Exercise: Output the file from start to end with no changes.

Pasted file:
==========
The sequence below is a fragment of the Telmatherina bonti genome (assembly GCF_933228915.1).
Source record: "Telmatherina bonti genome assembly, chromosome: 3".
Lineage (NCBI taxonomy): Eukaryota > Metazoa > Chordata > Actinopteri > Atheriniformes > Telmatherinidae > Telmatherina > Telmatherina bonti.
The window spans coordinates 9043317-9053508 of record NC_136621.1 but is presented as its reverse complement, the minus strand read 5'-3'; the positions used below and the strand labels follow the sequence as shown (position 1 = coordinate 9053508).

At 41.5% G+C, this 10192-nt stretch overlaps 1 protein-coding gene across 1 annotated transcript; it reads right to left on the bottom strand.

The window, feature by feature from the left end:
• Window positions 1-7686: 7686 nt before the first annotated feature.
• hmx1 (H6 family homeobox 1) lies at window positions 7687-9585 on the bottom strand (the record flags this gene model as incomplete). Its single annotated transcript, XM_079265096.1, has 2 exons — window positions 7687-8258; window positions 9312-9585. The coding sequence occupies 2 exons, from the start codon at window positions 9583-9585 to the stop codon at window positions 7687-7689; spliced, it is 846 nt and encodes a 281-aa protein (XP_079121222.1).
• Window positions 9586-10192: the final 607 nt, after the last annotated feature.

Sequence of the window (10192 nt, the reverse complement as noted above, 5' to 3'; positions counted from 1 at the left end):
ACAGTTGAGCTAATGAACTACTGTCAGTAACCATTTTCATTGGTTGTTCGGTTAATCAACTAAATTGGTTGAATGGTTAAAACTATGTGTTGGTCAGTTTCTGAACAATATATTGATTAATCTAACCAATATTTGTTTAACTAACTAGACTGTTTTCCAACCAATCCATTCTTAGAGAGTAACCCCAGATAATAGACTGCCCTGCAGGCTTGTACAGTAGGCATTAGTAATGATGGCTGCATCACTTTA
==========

The sequence below is a fragment of the Telmatherina bonti genome (assembly GCF_933228915.1).
Source record: "Telmatherina bonti genome assembly, chromosome: 3".
Lineage (NCBI taxonomy): Eukaryota > Metazoa > Chordata > Actinopteri > Atheriniformes > Telmatherinidae > Telmatherina > Telmatherina bonti.
The window spans coordinates 9043317-9053508 of record NC_136621.1 but is presented as its reverse complement, the minus strand read 5'-3'; the positions used below and the strand labels follow the sequence as shown (position 1 = coordinate 9053508).

At 41.5% G+C, this 10192-nt stretch overlaps 1 protein-coding gene across 1 annotated transcript; it reads right to left on the bottom strand.

The window, feature by feature from the left end:
• Window positions 1-7686: 7686 nt before the first annotated feature.
• hmx1 (H6 family homeobox 1) lies at window positions 7687-9585 on the bottom strand (the record flags this gene model as incomplete). Its single annotated transcript, XM_079265096.1, has 2 exons — window positions 7687-8258; window positions 9312-9585. The coding sequence occupies 2 exons, from the start codon at window positions 9583-9585 to the stop codon at window positions 7687-7689; spliced, it is 846 nt and encodes a 281-aa protein (XP_079121222.1).
• Window positions 9586-10192: the final 607 nt, after the last annotated feature.

Sequence of the window (10192 nt, the reverse complement as noted above, 5' to 3'; positions counted from 1 at the left end):
ACAGTTGAGCTAATGAACTACTGTCAGTAACCATTTTCATTGGTTGTTCGGTTAATCAACTAAATTGGTTGAATGGTTAAAACTATGTGTTGGTCAGTTTCTGAACAATATATTGATTAATCTAACCAATATTTGTTTAACTAACTAGACTGTTTTCCAACCAATCCATTCTTAGAGAGTAACCCCAGATAATAGACTGCCCTGCAGGCTTGTACAGTAGGCATTAGTAATGATGGCTGCATCACTTTA